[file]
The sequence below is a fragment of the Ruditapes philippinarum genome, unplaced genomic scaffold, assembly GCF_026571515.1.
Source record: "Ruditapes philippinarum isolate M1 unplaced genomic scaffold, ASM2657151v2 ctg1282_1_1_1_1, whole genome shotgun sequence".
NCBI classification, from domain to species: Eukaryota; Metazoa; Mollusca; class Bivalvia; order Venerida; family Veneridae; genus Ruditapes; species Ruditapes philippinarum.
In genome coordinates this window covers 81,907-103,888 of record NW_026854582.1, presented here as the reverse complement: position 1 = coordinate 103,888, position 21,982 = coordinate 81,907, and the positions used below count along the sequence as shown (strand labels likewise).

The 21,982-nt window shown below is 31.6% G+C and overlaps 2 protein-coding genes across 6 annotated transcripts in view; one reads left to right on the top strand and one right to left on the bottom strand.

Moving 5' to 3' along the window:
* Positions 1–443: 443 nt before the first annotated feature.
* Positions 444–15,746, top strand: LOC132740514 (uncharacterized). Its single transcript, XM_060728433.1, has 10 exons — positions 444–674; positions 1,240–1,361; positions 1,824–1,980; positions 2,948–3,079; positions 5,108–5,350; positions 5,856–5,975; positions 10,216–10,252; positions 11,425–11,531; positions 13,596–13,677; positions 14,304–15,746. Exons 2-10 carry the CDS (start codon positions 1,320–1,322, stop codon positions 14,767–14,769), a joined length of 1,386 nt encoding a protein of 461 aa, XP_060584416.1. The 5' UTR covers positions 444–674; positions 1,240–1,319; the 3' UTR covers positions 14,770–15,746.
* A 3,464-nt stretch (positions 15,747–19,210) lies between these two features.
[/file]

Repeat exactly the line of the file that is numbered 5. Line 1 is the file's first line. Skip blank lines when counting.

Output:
The 21,982-nt window shown below is 31.6% G+C and overlaps 2 protein-coding genes across 6 annotated transcripts in view; one reads left to right on the top strand and one right to left on the bottom strand.